New Zealand Law Society - Guidelines & Protocol

Guidelines & Protocol

Auckland Family Court

Child Law

Family Court Counsellors

General

Hague Convention

Lawyer for Child

Media in the Family Court

Mental Health & PPPR Act

Ministry of Justice

Oranga Tamariki

CYPTF Act s389 Payments to Caregivers

Introduction

This section describes payment of legal expenses to caregivers once care of a child or young person has transferred from Children, Young Persons and Their Families (CYP&F) Act (1989) to Guardianship Act (1968).

Non-custodial family/whanau members (usually parents) sometimes apply for custody or access to their child or young person after CYP&F Act proceedings have been discharged and new orders are granted under the Guardianship Act to caregivers. When a situation such as this arises, the caregivers are forced into court proceedings and incur financial costs. On several occasions the Family Court has held Child, Youth and Family responsible for the caregivers’ legal expenses and further litigation costs.

The following outlines the Department’s policy and practice guidelines relating to this matter.


Legislation

Provision under s389 is made for the Chief Executive to provide financial assistance to a person caring for a child/young person who has previously been subject to interim or full care orders/agreements, or is in need of special assistance.


Policy

Child, Youth and Family is responsible for ensuring that a child’s or young person’s care and protection is maintained, including protecting a stable permanent placement should the discharge proposal and/or subsequent application by the caregiver, be opposed by parents or other family/whanau.

In the event that opposition is filed in the court, Child, Youth and Family will provide reasonable financial assistance towards the caregivers legal costs when:

  • an application opposes a discharge plan submitted by Child, Youth and Family, AND
  • caregivers have made all reasonable efforts to abide by the discharge plan, AND
  • the views of the child/young person have been sought, considered and given due weight in accordance with their age and maturity, AND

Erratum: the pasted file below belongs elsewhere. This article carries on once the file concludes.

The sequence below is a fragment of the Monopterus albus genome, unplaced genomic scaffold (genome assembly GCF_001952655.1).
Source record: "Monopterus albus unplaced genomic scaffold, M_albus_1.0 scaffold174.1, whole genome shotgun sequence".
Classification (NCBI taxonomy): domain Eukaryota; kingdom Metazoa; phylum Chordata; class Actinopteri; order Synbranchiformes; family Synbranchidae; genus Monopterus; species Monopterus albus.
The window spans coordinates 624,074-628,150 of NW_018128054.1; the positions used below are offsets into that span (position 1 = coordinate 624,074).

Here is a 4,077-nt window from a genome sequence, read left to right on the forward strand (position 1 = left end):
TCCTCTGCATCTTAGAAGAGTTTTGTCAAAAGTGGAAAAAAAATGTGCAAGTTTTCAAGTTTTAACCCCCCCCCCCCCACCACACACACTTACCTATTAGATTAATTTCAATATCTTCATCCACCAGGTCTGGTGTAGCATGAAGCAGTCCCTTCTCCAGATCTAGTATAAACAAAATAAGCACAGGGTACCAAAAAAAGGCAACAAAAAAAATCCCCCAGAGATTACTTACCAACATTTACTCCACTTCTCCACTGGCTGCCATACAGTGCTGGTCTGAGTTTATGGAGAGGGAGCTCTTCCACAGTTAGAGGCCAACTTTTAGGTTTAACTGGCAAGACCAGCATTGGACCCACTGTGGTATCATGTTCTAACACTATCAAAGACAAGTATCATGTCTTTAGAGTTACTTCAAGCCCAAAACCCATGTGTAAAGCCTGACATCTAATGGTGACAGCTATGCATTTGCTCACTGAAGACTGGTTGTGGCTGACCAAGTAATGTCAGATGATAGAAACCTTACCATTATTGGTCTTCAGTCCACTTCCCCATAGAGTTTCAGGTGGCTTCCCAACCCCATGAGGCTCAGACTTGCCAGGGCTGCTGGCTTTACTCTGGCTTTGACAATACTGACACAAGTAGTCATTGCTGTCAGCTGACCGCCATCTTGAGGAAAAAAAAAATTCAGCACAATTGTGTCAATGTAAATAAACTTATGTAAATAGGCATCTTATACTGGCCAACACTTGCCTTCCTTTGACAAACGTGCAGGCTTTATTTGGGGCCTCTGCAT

• the applicants’ demands are not in the best interests of the child/young person.

Practice guidelines

Once the Department has been made aware of the application, a new intake will be recorded on CYRAS and a social worker allocated to the case (see below for entry details). Before determining what contribution to legal costs Child, Youth and Family will make, the social worker will need to establish:

  • whether all reasonable efforts have been made to adhere to the discharge proposal.
  • the views and wishes of the child or young person (if possible).
  • whether the application (of the opposing party) is in the best interests of child or young person.

If the assessment clearly demonstrates that the application would not be in the child or young person’s best interests:

The social worker will:

  • advise their supervisor and office solicitor of the assessment outcome.
  • arrange for the caregivers to provide the Department with a written quote from their solicitor outlining legal costs.
  • submit the quote to the budget manager.

The budget manager will:

  • seek advice from the office solicitor on reasonable costs.
  • provide the caregivers with written confirmation, detailing costs the Department will meet.
  • once a final account has been received, pay the agreed amount.

Any concerns arising from the assessment outcome should be discussed with the social worker’s supervisor, practice manager and office solicitor.


Understanding the policy

This policy is designed to support permanency planning which must be pursued in the best interests of the child or young person. It reflects Child, Youth and Family’s responsibility to support the caregivers, and the stability of the child or young person’s placement from any adverse consequences that could arise from discharge of the Chief Executive’s orders.

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